Robert Chitham
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Robert Chitham

Robert Chitham (1935 or 36-13 September 2017 death notice from The Times) was a British architect and writer. He was the author of The Classical Orders of Architecture published in 1985. A revised edition was published in 2005.[1] He drew from the diagramming and harmony of proportions of classical forms starting from Vitruvius, to Palladio, and foremost to James Gibbs. Chitham was the most recent[when?] architect to spell out extensively a more updated, modern, and refined version of classical architecture.[] Chitham was also the author of Measured drawing for architects, published in 1980.[1]

Chitham was a consultant architect to Chapman Taylor, a London-based architectural practice.[2] In this capacity he was responsible in the early 1980s for a scheme to save a large number of historic buildings in Bloomsbury, near the British Museum.[3] He served as chairman of the Register of Architects Accredited in Building Conservation, and was head of the historic buildings division of English Heritage.[4]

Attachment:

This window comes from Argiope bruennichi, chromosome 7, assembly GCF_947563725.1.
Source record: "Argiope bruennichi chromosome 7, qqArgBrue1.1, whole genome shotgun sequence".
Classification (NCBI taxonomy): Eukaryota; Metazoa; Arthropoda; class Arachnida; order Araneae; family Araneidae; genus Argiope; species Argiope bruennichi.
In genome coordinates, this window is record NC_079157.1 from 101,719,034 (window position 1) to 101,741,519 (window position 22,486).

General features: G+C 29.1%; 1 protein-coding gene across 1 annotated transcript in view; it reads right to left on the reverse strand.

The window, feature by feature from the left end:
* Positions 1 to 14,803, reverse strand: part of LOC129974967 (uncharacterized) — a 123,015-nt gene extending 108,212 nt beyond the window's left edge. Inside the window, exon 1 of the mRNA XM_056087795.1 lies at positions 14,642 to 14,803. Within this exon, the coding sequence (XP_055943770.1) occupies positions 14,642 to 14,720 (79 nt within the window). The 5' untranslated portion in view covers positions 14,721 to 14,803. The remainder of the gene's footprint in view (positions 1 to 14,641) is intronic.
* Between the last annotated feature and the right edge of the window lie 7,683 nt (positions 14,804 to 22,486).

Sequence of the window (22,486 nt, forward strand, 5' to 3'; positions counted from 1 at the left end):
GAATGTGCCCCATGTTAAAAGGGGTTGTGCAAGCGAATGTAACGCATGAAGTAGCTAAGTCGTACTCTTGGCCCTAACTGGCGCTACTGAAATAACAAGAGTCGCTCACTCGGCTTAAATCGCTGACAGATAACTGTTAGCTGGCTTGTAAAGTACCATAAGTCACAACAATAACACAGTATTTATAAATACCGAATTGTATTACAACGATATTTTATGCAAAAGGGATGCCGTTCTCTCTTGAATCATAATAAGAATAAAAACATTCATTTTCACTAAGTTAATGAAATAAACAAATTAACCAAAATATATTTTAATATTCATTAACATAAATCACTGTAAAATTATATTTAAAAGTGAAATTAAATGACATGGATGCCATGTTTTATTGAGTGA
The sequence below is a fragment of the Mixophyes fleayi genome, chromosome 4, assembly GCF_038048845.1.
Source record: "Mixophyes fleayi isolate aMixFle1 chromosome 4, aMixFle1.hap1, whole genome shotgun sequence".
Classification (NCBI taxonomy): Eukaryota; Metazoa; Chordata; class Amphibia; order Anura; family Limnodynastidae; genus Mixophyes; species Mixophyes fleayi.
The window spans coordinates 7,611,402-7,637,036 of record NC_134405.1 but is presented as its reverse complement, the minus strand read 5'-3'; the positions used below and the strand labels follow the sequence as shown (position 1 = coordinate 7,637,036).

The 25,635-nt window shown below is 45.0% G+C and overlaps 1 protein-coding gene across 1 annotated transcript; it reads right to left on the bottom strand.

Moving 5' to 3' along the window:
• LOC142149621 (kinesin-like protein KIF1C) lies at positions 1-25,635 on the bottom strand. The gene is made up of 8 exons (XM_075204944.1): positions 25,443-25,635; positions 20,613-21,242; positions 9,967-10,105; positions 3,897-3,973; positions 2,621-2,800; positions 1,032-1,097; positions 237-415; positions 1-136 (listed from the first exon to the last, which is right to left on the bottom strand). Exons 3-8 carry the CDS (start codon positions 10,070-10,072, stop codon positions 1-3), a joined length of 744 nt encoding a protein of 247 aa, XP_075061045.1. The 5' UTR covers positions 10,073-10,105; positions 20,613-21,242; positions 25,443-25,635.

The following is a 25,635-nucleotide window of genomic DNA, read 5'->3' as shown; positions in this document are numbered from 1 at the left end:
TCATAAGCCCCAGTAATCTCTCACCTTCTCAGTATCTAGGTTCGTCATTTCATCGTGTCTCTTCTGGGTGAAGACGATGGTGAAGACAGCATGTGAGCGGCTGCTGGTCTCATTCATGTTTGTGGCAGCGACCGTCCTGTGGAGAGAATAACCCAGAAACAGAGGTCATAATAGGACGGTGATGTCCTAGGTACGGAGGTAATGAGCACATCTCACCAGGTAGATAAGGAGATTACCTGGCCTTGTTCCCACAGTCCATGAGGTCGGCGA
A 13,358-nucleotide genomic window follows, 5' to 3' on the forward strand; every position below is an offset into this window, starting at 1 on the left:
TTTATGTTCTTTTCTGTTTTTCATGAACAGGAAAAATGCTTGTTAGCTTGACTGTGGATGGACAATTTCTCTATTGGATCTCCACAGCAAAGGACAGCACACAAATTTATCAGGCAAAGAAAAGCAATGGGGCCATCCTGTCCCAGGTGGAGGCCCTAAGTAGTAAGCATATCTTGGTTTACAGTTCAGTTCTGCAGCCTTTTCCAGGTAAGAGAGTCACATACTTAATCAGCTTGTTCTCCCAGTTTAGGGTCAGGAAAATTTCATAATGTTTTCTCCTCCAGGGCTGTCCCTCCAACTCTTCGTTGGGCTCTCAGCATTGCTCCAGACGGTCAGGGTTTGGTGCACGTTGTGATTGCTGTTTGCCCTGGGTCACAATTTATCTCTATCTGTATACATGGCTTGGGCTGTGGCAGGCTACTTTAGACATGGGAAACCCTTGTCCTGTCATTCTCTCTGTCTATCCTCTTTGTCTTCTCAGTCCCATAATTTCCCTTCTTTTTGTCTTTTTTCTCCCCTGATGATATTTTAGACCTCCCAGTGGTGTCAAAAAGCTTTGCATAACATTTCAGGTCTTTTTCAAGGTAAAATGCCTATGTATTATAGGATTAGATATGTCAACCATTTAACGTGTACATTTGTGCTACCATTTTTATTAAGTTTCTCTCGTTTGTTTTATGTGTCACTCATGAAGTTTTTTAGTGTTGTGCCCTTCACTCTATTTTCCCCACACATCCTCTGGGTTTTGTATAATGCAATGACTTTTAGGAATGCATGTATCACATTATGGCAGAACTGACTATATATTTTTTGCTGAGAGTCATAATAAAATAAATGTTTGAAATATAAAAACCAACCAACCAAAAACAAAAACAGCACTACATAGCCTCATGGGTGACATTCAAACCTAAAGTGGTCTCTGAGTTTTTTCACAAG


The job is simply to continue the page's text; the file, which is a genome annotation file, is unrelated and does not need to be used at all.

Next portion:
He was the author of "The Classical Orders of Architecture" (Architectural Press, updated 2005) which provided "an accessible introduction" to the basics of Classical architecture.[5]

Notes

  1. ^ a b British Library catalogue accessed 11 April 2011
  2. ^ "Classical Architecture", The Times, 17 May 2002, p. 23
  3. ^ "Bloomsbury Scheme going on show", The Guardian, 9 September 1980, p. 4
  4. ^ Adams, James, "Treasures behind the barbed wire", The Sunday Times, 8 November 1987, p. 3
  5. ^ Petter, Hugh, "The Classical Orders of Architecture By Robert Chitham", Architects' Journal, 3 March 2005. Retrieved 22 September 2014.

References

  • Chitham, Robert, The classical orders of architecture (2nd edition), Oxford: Architectural Press, 2005, ISBN 0-7506-6124-0



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